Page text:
Procedure of Linear Decimation involves the dynamic signal resampling in accordance with rotation speed variations [7]. It assumes linear approximation of cycle variations curbed by values representing its beginning cycle time Θp and its end cycle time Θk. In other words, it involves the deletion of sample-cluster variations proportional to the cycle and maintaining the constant sample-per-cycle number.

The key element is to define decimation coefficient DcK. This coefficient characterizes the increment of signal resampling [5]. It changes in accordance with the increase or decrease of the rotation speed, i.e. with the cycle variations. By adapting the final decimation coefficient we can determine its variations in accordance with linear signal trend. Selecting final decimation coefficient enables to reduce the signal to the stationary form in the observation window for the last cycle, which is very convenient in real-time analysis. Developed method was meticulously tested on non-stationary signals recorded on various types of rotary machines. Simple in implementing, yielding positive results, with presence of linear cycle trend

Fig. 1. Approximation of cycle change in observation window with PLD and STPLD

Fig. 2. Amplitude spectrum of vibration velocity of gear meshing resulted after applying PLD and Short-Time PLD. Average rotational speed increase – 0.38 % per cycle

3. Short-time procedure of linear decimation

As for rotary machines at the stage of run-up, particularly machines of dynamic changes of rotation speed, preserving linearity did not significantly improve spectral selectivity, especially in high-frequency band Fig. 2(b). This prompted developing modified algorithm of the method enabling adjustment to cycle change in short time-periods of an observation window. The new method of analyzing signals in narrow time-periods was referred to as Short-time Procedure of Linear Decimation STPLD [8]. Its algorithm is presented in article [3]. Fig. 1 presents schematically the adjustment of linear approximation to cycle changes in observation window.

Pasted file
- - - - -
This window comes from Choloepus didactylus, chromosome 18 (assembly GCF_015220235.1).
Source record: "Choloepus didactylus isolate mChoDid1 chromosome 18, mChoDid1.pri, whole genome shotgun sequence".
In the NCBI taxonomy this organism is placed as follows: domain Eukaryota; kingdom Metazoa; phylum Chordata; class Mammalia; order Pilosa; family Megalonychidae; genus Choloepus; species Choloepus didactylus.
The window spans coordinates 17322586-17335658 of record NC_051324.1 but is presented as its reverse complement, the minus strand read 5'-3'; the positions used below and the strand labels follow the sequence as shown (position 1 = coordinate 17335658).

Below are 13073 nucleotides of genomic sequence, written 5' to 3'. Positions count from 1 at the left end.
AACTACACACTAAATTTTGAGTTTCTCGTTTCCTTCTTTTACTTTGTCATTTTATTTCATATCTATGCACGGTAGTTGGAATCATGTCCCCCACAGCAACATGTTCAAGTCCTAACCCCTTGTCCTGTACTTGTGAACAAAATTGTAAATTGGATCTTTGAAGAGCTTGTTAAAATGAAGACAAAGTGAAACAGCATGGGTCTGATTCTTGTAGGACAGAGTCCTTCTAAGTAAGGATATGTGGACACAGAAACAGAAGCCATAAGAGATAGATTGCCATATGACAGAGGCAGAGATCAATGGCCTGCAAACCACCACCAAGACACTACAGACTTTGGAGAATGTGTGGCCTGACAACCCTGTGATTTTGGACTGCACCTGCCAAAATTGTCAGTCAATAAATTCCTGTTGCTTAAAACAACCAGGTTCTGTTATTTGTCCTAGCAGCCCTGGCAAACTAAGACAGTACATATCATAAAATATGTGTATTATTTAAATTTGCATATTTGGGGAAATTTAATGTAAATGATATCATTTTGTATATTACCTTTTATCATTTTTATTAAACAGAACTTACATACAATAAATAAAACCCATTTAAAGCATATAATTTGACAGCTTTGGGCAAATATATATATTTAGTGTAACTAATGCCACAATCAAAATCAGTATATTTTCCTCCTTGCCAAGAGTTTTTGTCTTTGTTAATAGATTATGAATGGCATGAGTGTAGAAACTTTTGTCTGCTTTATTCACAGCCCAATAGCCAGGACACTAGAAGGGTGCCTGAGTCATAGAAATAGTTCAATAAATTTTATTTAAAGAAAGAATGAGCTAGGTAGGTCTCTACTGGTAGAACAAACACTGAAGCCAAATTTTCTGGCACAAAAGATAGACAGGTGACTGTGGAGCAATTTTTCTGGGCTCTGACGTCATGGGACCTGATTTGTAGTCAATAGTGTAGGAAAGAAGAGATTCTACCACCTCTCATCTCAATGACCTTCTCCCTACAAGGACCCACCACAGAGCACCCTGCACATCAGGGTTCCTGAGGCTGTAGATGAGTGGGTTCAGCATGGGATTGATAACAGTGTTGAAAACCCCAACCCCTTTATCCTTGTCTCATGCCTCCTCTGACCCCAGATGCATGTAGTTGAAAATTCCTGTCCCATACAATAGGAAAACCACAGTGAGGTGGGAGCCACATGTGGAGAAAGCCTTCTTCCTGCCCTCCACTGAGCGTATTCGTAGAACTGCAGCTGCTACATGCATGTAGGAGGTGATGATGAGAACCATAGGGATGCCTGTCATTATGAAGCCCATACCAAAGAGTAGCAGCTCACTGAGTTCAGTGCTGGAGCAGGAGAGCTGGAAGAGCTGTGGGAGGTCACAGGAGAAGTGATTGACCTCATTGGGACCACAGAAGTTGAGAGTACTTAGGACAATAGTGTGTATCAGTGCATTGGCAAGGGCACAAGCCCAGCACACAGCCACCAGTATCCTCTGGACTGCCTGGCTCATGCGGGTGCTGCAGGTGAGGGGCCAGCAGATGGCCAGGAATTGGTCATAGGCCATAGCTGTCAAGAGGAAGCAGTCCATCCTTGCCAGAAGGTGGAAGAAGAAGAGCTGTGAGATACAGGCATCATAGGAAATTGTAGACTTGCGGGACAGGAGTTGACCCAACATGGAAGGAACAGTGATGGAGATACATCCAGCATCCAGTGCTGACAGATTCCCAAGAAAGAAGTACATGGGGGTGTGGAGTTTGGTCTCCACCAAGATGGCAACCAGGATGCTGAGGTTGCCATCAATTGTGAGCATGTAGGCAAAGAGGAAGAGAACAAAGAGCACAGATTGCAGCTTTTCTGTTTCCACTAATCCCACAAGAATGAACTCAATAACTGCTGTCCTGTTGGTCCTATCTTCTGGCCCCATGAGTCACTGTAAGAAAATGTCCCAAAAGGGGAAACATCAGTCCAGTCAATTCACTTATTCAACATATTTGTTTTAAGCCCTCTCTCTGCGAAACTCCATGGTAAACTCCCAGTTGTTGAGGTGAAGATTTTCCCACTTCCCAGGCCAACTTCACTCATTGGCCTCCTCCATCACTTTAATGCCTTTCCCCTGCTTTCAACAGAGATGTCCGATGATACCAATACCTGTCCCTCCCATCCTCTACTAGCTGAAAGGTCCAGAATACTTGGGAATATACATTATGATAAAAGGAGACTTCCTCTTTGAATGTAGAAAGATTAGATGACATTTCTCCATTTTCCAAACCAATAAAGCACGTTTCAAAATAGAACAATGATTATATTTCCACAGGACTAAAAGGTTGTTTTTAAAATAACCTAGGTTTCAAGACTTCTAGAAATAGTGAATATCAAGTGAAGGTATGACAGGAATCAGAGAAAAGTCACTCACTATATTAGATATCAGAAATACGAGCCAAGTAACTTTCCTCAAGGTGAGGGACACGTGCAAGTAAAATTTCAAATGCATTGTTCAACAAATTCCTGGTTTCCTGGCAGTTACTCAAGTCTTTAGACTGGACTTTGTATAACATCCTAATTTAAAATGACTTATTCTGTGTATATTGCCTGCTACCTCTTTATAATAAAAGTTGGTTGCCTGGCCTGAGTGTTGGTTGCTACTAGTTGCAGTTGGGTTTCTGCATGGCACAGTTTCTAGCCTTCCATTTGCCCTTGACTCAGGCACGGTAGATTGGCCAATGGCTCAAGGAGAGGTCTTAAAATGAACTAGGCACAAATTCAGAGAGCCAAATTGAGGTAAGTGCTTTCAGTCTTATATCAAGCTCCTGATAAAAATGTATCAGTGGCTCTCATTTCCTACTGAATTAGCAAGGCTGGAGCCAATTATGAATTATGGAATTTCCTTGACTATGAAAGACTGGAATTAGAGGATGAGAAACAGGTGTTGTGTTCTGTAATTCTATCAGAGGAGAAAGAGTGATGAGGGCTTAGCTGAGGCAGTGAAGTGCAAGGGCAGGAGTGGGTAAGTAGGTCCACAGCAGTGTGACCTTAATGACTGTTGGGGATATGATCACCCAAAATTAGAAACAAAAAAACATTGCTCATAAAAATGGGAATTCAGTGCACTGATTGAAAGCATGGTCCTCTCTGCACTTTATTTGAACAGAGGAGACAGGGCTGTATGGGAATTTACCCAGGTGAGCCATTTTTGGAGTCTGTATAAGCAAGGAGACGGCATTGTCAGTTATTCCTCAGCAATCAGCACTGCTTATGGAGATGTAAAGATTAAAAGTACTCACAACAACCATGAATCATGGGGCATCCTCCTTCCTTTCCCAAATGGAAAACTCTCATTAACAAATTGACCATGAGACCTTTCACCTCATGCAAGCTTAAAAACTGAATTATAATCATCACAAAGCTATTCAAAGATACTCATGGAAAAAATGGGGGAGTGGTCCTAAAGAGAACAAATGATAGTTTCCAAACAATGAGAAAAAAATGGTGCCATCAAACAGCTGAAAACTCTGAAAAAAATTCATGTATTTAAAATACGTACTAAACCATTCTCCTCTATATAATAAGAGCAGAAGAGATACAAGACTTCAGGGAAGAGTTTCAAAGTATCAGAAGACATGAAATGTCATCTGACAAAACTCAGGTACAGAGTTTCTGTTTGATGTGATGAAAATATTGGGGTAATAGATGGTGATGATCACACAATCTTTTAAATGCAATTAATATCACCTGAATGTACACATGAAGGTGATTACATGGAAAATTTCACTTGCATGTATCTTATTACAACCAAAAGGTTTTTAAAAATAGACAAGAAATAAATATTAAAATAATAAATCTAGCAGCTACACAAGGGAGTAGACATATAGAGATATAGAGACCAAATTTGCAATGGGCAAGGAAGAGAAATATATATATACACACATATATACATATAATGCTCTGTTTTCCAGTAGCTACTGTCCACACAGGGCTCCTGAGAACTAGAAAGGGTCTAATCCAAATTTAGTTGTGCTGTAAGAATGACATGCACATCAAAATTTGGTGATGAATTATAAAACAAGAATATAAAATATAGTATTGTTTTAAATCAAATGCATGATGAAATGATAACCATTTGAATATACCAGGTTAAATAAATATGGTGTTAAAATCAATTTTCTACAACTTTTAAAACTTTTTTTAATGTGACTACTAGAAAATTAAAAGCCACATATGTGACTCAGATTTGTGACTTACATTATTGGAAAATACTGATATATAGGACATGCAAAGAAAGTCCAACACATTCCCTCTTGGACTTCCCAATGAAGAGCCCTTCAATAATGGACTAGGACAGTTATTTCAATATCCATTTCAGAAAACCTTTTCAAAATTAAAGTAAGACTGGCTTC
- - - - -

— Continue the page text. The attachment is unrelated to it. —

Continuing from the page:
STPLD method was tested in high-frequency bands. Results obtained during examining signals in gear-meshing frequency band were very satisfactory, as presented in Fig. 2(c).

The hardware implementation in FPGA (Field Programmable Gate Arrays) of the PLD significantly shortens computation time and allows increasing signal sampling frequency [8]. Enabled device hardware solution denoted as Programmable Unit for Diagnostic (PUD-2) based on Filed Programmable Gate Arrays (FPGAs) and ARM-based OMAP3530 microprocessor adapted for diagnostic systems [9]. The sampling frequency of the input analog signals and digital signals processing speed of the PUD is high beyond comparable DSP [10, 11].

4. Conclusions

Hardware realisation of linear decimation procedure based on FPGA programmable systems provides the possibility of diagnosing cyclical machines at variable operating conditions in real time.

A Short-Time PLD method was developed, enabling to adapt the approximation to the cycle changes. This methods averts the problem of non-linear trend change and minimizes the error resulted from the original PLD assumption of linear cycle trend in the observation window.